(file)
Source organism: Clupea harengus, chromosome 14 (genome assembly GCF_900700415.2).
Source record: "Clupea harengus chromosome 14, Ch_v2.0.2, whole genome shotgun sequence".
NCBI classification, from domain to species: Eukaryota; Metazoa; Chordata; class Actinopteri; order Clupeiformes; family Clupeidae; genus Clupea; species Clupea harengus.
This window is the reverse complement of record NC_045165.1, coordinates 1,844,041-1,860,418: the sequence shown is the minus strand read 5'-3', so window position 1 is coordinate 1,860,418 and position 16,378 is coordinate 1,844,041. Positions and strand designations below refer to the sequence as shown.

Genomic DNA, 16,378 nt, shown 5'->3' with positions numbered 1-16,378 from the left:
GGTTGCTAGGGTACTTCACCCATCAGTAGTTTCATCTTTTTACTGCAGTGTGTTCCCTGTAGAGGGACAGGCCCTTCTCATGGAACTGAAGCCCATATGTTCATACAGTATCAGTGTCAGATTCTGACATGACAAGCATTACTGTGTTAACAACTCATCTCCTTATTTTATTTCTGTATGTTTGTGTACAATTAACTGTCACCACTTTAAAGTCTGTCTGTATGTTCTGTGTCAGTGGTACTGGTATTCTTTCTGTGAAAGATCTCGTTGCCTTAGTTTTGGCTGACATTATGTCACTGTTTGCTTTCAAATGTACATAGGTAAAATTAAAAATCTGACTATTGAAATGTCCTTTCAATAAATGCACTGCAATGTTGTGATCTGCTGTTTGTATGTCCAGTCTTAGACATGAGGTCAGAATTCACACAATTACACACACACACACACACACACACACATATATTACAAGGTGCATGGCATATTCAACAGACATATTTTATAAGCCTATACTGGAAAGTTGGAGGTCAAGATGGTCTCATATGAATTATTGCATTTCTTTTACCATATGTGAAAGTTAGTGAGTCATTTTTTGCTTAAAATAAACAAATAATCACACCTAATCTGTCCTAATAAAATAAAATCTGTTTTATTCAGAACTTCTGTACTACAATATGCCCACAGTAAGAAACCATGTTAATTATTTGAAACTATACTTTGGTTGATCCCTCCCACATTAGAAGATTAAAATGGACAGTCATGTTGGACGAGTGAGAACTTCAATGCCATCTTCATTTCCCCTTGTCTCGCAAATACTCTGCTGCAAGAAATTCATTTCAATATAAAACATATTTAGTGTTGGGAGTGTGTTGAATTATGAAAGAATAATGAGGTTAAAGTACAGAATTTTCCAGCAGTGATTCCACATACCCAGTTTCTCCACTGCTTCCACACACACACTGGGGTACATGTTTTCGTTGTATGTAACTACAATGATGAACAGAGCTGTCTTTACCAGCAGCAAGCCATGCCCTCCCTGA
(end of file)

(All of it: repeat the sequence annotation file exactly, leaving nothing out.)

Source organism: Clupea harengus, chromosome 14 (genome assembly GCF_900700415.2).
Source record: "Clupea harengus chromosome 14, Ch_v2.0.2, whole genome shotgun sequence".
NCBI classification, from domain to species: Eukaryota; Metazoa; Chordata; class Actinopteri; order Clupeiformes; family Clupeidae; genus Clupea; species Clupea harengus.
This window is the reverse complement of record NC_045165.1, coordinates 1,844,041-1,860,418: the sequence shown is the minus strand read 5'-3', so window position 1 is coordinate 1,860,418 and position 16,378 is coordinate 1,844,041. Positions and strand designations below refer to the sequence as shown.

Genomic DNA, 16,378 nt, shown 5'->3' with positions numbered 1-16,378 from the left:
GGTTGCTAGGGTACTTCACCCATCAGTAGTTTCATCTTTTTACTGCAGTGTGTTCCCTGTAGAGGGACAGGCCCTTCTCATGGAACTGAAGCCCATATGTTCATACAGTATCAGTGTCAGATTCTGACATGACAAGCATTACTGTGTTAACAACTCATCTCCTTATTTTATTTCTGTATGTTTGTGTACAATTAACTGTCACCACTTTAAAGTCTGTCTGTATGTTCTGTGTCAGTGGTACTGGTATTCTTTCTGTGAAAGATCTCGTTGCCTTAGTTTTGGCTGACATTATGTCACTGTTTGCTTTCAAATGTACATAGGTAAAATTAAAAATCTGACTATTGAAATGTCCTTTCAATAAATGCACTGCAATGTTGTGATCTGCTGTTTGTATGTCCAGTCTTAGACATGAGGTCAGAATTCACACAATTACACACACACACACACACACACACACATATATTACAAGGTGCATGGCATATTCAACAGACATATTTTATAAGCCTATACTGGAAAGTTGGAGGTCAAGATGGTCTCATATGAATTATTGCATTTCTTTTACCATATGTGAAAGTTAGTGAGTCATTTTTTGCTTAAAATAAACAAATAATCACACCTAATCTGTCCTAATAAAATAAAATCTGTTTTATTCAGAACTTCTGTACTACAATATGCCCACAGTAAGAAACCATGTTAATTATTTGAAACTATACTTTGGTTGATCCCTCCCACATTAGAAGATTAAAATGGACAGTCATGTTGGACGAGTGAGAACTTCAATGCCATCTTCATTTCCCCTTGTCTCGCAAATACTCTGCTGCAAGAAATTCATTTCAATATAAAACATATTTAGTGTTGGGAGTGTGTTGAATTATGAAAGAATAATGAGGTTAAAGTACAGAATTTTCCAGCAGTGATTCCACATACCCAGTTTCTCCACTGCTTCCACACACACACTGGGGTACATGTTTTCGTTGTATGTAACTACAATGATGAACAGAGCTGTCTTTACCAGCAGCAAGCCATGCCCTCCCTGA